WINSTON-SALEM, N.C. -- Violent crimes, gangs and the future of our youth were at the forefront of a community meeting held in the wake of two violent crimes in neighborhoods off of South Main Street in Winston-Salem Wednesday afternoon.
“I am extremely proud to say that overall, in this community, our crime overall is not up,” Winston-Salem Police Chief Catrina Thompson said. “However, I know it only takes one incident, one, to cause panic, to cause fear in our community and one is too many.”
The meeting was held at United Cornerstone Missionary Baptist Church, which is across the street from where a teenager was left bleeding after a shooting on Sept. 25. The shooting, which resulted in several crime scenes throughout the city, is being investigated by the police department’s gang unit.
“At latest count we’re at about 1,800," said Sergeant Scott Doss, of the gang population in Winston-Salem and Forsyth County. “1,800 validated gang members.”
On July 1, officers responded to two homes on Patria Street, where they found four people who had been shot. The wounds ranged from the upper chest, foot, leg and bicep. The homes are located within a few hundred feet of the church.
“People are coming into our neighborhood, or are in our neighborhoods, using guns to settle their issues,” said Carolyn Highsmith, of the Konnoak neighborhood.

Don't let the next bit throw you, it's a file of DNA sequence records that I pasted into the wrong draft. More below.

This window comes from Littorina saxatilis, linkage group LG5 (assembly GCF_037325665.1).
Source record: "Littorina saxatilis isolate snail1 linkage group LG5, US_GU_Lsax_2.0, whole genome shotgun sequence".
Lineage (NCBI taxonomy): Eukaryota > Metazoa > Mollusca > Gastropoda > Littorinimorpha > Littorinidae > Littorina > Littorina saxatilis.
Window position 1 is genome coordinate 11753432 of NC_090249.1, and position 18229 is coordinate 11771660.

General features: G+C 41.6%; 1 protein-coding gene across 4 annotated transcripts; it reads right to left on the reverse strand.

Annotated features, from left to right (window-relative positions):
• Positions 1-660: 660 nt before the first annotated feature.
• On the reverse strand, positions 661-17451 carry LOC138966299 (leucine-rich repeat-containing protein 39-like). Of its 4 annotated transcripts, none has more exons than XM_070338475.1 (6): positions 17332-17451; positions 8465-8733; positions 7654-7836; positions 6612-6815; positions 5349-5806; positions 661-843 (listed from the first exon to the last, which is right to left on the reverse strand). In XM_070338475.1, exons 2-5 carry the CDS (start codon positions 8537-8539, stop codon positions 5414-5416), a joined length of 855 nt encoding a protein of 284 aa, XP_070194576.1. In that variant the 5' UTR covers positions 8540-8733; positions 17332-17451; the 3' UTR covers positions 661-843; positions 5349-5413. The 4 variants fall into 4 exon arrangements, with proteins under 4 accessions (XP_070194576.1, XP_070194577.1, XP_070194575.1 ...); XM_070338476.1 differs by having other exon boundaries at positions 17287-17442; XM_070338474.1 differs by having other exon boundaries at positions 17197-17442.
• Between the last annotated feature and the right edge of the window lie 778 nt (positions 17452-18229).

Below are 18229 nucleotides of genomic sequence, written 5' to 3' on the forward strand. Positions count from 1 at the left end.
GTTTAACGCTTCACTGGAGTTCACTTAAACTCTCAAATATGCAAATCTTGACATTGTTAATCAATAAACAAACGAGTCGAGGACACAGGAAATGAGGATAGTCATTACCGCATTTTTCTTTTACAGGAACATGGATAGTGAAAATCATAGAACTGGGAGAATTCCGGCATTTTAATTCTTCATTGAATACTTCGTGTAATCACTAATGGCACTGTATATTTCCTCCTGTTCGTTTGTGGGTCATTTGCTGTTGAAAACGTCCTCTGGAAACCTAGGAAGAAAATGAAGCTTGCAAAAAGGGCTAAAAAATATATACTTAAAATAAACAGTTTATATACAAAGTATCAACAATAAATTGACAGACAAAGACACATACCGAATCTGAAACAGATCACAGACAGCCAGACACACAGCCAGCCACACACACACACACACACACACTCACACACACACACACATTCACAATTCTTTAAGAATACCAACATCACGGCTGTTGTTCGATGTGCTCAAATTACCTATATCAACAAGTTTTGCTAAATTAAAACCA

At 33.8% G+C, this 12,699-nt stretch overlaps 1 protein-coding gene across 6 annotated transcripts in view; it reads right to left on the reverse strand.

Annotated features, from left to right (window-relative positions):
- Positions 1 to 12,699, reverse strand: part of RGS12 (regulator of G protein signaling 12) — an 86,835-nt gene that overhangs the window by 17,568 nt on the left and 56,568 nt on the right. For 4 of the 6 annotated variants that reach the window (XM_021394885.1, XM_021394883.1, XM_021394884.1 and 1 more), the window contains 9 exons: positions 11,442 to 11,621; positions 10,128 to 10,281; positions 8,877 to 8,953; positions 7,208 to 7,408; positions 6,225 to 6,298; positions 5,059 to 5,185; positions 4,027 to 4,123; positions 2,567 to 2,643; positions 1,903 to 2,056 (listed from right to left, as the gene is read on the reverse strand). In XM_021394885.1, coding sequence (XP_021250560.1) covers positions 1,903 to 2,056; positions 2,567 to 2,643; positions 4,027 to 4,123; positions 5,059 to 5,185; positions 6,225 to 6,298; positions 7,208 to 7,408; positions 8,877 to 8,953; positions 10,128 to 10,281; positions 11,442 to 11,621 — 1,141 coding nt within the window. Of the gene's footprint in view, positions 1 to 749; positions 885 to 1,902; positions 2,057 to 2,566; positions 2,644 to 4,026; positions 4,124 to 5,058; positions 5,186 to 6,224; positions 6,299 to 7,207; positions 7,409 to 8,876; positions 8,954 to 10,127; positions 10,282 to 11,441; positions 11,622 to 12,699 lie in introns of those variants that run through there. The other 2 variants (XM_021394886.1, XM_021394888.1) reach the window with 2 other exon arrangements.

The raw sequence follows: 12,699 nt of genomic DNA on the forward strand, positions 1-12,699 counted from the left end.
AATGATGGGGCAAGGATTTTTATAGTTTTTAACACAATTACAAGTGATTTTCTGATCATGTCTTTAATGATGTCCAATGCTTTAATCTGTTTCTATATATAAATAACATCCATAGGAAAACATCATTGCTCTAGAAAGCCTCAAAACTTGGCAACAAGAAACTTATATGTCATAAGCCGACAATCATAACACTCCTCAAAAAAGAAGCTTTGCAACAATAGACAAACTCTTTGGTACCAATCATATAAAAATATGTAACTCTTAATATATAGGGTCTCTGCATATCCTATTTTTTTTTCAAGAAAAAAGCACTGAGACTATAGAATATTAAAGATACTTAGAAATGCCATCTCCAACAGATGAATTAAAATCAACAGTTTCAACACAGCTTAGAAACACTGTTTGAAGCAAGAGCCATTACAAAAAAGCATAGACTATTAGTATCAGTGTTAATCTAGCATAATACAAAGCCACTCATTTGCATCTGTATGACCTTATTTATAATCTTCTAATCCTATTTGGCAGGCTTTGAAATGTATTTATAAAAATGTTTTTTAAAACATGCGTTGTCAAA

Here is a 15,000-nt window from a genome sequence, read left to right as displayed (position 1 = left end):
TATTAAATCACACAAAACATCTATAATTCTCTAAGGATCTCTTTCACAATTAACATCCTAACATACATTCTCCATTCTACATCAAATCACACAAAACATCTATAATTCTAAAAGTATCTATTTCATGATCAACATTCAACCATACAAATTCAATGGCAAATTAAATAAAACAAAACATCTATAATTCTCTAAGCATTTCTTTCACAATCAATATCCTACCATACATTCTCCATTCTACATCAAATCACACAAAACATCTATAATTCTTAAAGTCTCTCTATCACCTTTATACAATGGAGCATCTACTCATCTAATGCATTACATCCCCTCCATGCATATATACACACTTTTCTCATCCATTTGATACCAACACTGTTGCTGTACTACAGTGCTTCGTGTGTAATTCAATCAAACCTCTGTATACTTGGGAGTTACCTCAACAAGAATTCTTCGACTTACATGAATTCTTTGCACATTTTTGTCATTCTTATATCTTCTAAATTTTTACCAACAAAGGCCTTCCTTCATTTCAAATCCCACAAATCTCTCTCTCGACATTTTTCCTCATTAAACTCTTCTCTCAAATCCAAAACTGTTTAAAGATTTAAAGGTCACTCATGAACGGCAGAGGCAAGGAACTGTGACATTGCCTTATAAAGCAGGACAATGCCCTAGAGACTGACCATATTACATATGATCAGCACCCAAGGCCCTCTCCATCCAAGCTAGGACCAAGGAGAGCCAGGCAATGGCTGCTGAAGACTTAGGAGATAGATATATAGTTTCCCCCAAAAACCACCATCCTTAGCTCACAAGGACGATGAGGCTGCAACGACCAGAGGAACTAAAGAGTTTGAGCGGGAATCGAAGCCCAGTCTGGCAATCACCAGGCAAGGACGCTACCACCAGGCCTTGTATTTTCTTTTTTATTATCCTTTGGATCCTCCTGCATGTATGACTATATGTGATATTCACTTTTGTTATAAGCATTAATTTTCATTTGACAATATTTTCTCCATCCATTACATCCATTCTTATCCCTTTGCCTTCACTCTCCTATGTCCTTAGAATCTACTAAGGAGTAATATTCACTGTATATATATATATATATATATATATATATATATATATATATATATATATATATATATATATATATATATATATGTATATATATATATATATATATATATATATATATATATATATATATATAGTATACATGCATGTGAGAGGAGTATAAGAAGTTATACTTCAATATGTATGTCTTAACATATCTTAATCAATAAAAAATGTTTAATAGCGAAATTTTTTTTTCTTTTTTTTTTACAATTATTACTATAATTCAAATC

Officers stressed that they need the public’s help identifying, responding to and solving crimes. Meanwhile, Council Member James Taylor stressed that public safety is of utmost importance.
“We will do what we can to keep you safe,” Taylor said.
Concerns from residents ranged from the violent crimes, to graffiti, to communicating with teenagers and students before they get involved in gang activity.
“Graffiti is one of the first tell-tale signs you possibly have gangs in your area,” Doss said.
Doss also detailed some of the inner-workings of gang members and where they are located in the city.
“Gang members are very transient-type people. They’ll go to a rent house and stay there a few months, six months if they even sign a lease, and at the end of that – they could be what I call a southsider, that would live down here on the south side – because they’re lease ran out, now they move up to the north side of town,” he said.
The bottom line from residents is they want to feel safe in the homes many have lived in for decades; in the meantime, watching their neighborhoods change for the worse.
“We will not be afraid to go outside, we will not be afraid to live in this community, because we are water, you are rock, and we will wear you down,” said Bishop Todd L. Fulton.
The community plans to hold future meetings to discuss the issues in coming weeks.